Hadeeja can finally smile. And she does it while holding the “13 Houses” Campaign plaque in front of her new house with her three sons and her daughter. For this widow and mother of four living in Mtindu, Tanzania, the Campaign has represented a chance for a new beginning and a better life for herself and her children. Hadeeja used to live in a small rented room but, due to health problems, she couldn’t work and so she wasn’t able to pay rent and provide food for the family.
This led Fr Christian Panduka and the Sisters of Mercy of St Vincent de Paul, the branches collaborating in the project, to recommend her as a beneficiary of the Campaign. The Vincentian Family in Tanzania is building 13 Houses in the nine dioceses where it is present in this east African country. So far, six out of the 13 have been built.
Hadeeja and her children met the profile that the Vincentian Family in Tanzania are focusing on. They know of many families who rent rooms and are at risk of eviction; rent and bills take away most of their meagre income. Stigmatisation and the shame that accompanies this situation only adds to the insecurity, and the constant change of address affects the children’s education. Also, according to Tanzanian Vincentians, women and children are not safe in the rented rooms as they are more exposed to abuse especially when the male relatives are far away at work.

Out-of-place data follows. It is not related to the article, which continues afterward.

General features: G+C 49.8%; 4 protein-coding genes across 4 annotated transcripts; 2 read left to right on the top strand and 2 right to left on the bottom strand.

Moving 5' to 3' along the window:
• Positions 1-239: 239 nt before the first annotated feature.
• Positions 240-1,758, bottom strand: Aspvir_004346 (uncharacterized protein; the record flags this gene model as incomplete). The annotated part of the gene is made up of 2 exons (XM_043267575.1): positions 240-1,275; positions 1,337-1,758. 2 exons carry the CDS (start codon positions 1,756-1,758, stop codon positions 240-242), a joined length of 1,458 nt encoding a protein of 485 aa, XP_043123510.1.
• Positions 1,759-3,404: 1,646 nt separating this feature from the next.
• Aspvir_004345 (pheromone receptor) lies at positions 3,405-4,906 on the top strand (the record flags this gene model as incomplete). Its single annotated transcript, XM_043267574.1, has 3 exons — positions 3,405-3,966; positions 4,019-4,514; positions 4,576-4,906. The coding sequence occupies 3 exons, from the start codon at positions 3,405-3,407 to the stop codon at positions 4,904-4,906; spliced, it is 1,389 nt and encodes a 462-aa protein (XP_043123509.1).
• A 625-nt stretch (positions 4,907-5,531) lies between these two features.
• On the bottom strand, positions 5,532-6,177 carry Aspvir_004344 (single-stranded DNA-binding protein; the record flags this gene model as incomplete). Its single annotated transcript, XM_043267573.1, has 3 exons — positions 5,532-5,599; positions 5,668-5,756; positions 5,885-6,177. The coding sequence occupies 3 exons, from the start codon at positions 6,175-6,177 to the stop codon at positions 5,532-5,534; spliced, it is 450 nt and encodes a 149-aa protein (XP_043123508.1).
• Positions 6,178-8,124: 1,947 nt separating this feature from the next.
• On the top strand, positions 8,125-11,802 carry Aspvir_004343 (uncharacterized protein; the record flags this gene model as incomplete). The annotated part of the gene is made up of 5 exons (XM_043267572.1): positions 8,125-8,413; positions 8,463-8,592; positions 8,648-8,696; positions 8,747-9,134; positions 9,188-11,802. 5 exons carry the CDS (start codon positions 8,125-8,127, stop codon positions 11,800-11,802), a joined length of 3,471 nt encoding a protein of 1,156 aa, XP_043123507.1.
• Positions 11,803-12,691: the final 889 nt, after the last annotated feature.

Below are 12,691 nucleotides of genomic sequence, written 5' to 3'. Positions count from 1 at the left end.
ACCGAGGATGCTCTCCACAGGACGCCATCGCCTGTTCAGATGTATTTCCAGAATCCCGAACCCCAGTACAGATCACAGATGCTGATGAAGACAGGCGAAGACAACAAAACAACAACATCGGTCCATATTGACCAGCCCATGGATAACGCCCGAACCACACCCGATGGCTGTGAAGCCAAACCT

As Hadeeja didn’t own land, the first step for the Vincentian Family was to buy a plot in her name. The transportation of materials and water availability also delayed the construction, but the Vincentian Family was able to overcome these issues. They have built a house with three rooms, a dining room and storage space. Following the local custom, the kitchen and toilets are outside the house. They also built a septic tank and provided proper sanitation.
The Vincentian Family hopes that living in a decent and safe house will “cause a chain-reaction of improvements to their livelihoods”. They now can spend their money on healthy and balanced food, and good healthcare and education for their children, who now have a better place to study. Crucially, a decent standard of living, in their own house, will improve their self-esteem.
This “13 Houses” project also shows the ecumenical reach of the Campaign and the Vincentian work for the poorest of the poor. Hadeeja and her family are Muslims, but that was no barrier to benefit from the Campaign. The only difference was that their new house was not formally blessed. As Vincent de Paul said, “provided God’s work is done, it does not matter who does it”.